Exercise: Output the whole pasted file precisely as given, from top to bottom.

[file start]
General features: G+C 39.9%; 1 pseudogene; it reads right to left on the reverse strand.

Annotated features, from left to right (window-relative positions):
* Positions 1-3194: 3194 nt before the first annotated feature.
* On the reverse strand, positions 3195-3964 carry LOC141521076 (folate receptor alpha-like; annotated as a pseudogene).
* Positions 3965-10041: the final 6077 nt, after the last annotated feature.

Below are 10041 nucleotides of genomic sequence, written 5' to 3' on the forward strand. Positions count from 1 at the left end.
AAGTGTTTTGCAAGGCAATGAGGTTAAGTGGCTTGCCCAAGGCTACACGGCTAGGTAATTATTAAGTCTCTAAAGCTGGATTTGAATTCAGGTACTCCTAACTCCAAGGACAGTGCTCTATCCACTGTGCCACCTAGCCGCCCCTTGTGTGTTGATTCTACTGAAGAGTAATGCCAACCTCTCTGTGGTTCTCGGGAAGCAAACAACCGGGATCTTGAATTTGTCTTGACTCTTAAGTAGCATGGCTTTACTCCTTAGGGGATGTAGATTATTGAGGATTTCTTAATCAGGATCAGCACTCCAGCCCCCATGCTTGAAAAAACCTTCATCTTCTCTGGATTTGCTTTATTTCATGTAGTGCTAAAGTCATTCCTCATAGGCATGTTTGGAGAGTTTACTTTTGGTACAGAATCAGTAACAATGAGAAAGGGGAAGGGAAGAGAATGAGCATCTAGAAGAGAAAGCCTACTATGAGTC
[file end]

General features: G+C 39.9%; 1 pseudogene; it reads right to left on the reverse strand.

Annotated features, from left to right (window-relative positions):
* Positions 1-3194: 3194 nt before the first annotated feature.
* On the reverse strand, positions 3195-3964 carry LOC141521076 (folate receptor alpha-like; annotated as a pseudogene).
* Positions 3965-10041: the final 6077 nt, after the last annotated feature.

Below are 10041 nucleotides of genomic sequence, written 5' to 3' on the forward strand. Positions count from 1 at the left end.
AAGTGTTTTGCAAGGCAATGAGGTTAAGTGGCTTGCCCAAGGCTACACGGCTAGGTAATTATTAAGTCTCTAAAGCTGGATTTGAATTCAGGTACTCCTAACTCCAAGGACAGTGCTCTATCCACTGTGCCACCTAGCCGCCCCTTGTGTGTTGATTCTACTGAAGAGTAATGCCAACCTCTCTGTGGTTCTCGGGAAGCAAACAACCGGGATCTTGAATTTGTCTTGACTCTTAAGTAGCATGGCTTTACTCCTTAGGGGATGTAGATTATTGAGGATTTCTTAATCAGGATCAGCACTCCAGCCCCCATGCTTGAAAAAACCTTCATCTTCTCTGGATTTGCTTTATTTCATGTAGTGCTAAAGTCATTCCTCATAGGCATGTTTGGAGAGTTTACTTTTGGTACAGAATCAGTAACAATGAGAAAGGGGAAGGGAAGAGAATGAGCATCTAGAAGAGAAAGCCTACTATGAGTC